Crossing over is a cellular process that occurs when the chromosomes of the same type are lined up during prophase 1.2 During prophase, two chromosomes join together to form a tetrad. The adjacent non-sister chromatids join together at points known as chiasmata.2 These chiasmata are where crossing over occurs. At the chiasmata, the two non-sister chromatids breed by exchanging their segments.2 The process of crossing over results in two chromatids that are recombinants and two that are original.2 Crossing over allows for the production of new combinations of genes and is the basis for genetic diversity among eukaryotes2 (see Figure 3).

Genetic variation in prokaryotes

Another way that genetic variation is achieved in prokaryotes is through transduction. During transduction, genes are transferred from the donor to the recipient through a bacteriophage. There are two types of transduction: generalized transduction and specialized transduction.1

During generalized transduction, the bacteriophage first injects the donor cells and starts the lytic cycle.1 A virus then uses the host cell machinery to create its components. This results in the host cell DNA to be integrated into the viral genome.1 When the virus infects another prokaryote, the donor DNA is transferred into the recipient.

Lytic cycle: When a virus introduces its genome into the host cell and highjacks the host cell machinery to replicate.

In specialized transduction the virus enters the prokaryote and integrates its genome into the host cell's DNA where it remains dormant and is passed from generation to generation as the prokaryotic reproduces.1 When the cell is exposed to a stimulus that activates the viral genes, the lytic cycle begins and the viral genome becomes a part of the host cell's genome.1

3 types of genetic variation

Within eukaryotes and prokaryotes, there are three main types of genetic variation: mutation, recombination, and the immigration of genes.1 Mutations result when changes in base pairs result in the production of a different codon or a change in the reading frame of the DNA strand.1 Mutations can both be helpful and can be harmful in the case of certain diseases. Mutations are discussed in great detail in the harmful mutations article as well as the point mutations article.

We have already discussed in some detail the process of genetic recombination. Within meiosis, chromosomes undergo random assortment during metaphase 1 in the process called independent assortment. During metaphase, the chromosomes are lined up in a random order which determines which chromosomes will be present in which daughter cells. As you can see in Figure 4 there are four different combination possibilities given the arrangement of the chromosomes. These arrangements allow for genetic diversity within the organisms as each daughter cell will not have an identical chromosomal arrangement.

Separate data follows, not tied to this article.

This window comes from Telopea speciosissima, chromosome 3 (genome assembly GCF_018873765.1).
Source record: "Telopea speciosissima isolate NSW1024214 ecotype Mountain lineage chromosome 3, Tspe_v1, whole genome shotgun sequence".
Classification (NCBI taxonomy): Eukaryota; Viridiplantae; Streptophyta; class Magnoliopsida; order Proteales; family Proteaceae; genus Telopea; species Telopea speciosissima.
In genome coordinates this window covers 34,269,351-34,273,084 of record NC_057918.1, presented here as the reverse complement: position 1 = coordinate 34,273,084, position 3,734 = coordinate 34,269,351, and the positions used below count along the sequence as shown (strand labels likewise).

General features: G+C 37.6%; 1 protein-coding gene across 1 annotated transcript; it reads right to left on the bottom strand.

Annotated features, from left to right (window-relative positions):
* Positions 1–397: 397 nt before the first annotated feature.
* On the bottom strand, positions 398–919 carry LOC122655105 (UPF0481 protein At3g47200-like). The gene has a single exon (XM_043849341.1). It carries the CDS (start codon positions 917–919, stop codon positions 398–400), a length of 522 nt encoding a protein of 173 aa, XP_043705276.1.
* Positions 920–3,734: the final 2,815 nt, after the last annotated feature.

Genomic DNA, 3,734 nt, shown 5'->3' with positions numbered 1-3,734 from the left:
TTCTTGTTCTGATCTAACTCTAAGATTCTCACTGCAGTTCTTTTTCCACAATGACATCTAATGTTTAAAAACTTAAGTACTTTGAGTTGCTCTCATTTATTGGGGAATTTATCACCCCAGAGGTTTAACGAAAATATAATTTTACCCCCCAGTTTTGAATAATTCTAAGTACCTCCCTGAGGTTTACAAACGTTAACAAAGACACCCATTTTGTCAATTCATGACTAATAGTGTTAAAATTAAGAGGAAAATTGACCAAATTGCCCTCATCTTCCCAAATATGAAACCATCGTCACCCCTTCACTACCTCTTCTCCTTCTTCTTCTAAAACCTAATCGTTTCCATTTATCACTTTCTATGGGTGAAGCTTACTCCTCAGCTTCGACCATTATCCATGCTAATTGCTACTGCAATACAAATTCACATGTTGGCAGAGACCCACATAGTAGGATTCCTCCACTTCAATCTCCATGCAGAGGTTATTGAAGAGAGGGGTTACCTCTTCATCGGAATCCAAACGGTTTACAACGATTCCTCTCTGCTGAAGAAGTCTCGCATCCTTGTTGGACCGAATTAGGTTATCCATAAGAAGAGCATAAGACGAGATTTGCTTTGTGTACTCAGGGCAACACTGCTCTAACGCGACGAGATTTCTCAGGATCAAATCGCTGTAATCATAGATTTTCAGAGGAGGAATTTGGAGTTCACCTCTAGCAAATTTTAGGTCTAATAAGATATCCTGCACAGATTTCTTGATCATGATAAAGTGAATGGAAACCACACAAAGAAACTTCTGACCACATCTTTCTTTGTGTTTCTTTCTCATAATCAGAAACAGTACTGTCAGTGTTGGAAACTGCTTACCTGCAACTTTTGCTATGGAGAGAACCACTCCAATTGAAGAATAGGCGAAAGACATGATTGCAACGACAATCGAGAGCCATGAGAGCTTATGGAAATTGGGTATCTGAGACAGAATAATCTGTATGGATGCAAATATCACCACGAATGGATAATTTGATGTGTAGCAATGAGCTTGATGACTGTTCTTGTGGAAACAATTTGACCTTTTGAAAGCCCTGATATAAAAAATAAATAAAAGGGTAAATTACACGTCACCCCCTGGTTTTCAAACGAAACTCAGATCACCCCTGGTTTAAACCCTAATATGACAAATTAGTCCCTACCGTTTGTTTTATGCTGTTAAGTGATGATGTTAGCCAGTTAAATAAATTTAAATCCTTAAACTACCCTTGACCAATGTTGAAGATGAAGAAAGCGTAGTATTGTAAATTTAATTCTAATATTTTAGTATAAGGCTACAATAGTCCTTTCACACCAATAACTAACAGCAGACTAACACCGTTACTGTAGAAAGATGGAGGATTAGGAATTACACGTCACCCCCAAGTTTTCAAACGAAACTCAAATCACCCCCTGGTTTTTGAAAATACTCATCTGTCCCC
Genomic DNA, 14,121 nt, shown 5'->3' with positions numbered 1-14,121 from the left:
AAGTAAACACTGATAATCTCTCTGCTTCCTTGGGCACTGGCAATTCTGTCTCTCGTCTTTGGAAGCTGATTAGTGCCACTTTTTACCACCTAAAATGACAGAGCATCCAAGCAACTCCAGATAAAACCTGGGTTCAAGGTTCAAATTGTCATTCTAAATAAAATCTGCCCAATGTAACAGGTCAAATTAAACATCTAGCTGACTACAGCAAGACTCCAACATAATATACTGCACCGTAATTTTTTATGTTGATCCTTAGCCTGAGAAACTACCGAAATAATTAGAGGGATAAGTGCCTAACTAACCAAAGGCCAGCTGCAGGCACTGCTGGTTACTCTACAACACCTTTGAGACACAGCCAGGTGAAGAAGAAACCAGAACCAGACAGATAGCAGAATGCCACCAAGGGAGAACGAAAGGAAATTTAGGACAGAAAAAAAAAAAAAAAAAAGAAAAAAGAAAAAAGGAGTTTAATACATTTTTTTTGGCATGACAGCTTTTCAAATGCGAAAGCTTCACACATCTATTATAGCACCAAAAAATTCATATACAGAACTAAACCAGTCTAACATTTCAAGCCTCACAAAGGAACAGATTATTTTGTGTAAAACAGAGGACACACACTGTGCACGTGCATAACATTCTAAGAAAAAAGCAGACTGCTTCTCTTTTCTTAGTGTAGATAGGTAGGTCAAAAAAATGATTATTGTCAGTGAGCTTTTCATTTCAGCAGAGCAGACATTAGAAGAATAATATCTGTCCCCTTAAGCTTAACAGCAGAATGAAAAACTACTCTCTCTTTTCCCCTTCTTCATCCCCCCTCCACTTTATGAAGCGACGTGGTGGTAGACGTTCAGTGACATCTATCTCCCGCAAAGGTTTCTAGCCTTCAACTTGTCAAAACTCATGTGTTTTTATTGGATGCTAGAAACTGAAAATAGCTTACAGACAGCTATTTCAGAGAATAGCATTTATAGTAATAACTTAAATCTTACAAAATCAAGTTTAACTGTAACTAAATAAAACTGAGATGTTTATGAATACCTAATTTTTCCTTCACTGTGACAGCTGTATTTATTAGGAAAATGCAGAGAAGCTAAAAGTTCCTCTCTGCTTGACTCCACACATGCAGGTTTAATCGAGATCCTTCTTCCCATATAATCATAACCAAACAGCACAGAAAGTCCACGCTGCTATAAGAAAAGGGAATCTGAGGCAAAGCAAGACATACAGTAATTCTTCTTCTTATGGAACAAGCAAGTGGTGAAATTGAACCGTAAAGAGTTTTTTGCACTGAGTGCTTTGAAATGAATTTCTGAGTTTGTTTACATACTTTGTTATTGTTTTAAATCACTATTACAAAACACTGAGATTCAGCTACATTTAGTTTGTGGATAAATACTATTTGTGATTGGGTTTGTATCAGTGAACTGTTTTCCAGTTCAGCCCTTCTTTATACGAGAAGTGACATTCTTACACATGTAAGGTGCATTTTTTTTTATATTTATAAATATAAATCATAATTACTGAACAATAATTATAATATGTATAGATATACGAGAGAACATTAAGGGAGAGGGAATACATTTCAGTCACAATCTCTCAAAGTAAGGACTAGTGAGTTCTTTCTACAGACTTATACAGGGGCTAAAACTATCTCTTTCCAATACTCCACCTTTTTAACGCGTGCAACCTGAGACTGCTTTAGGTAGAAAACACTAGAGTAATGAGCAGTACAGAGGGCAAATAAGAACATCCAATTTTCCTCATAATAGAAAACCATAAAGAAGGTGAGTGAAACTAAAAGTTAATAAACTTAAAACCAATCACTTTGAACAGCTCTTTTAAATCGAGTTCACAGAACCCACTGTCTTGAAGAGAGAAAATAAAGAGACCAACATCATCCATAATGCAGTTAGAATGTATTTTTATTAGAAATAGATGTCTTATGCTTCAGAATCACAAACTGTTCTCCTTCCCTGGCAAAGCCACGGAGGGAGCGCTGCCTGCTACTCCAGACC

The last major processes involved in establishing genetic diversity is the immigration of genes. This process is also known as gene migration which is the introduction of genetic material from one population of a species to another population. This results in the changing of the composition of the gene pool of the receiving population. You can see this concept in Figure 5.

This phenomenon can explained using a Punnett square. Here, in Figure 5, you can see that the offspring of the migrated bird can create a population with either a dominant or recessive homozygous population as a result of selection pressure. Selection pressure refers to factors that contribute to the selection of which genetic variations will provide the individual organism or population with an increased chance of surviving. Selective pressures give organisms with certain phenotypes an advantage when it comes to survival and reproduction.

Genetic Diversity in Prokaryotes - Key takeaways

  • Genetic mutations function to affect the diversity of future generations both within eukaryotes and in prokaryotes.
  • During genetic recombination, the genetic material of two organisms is combined.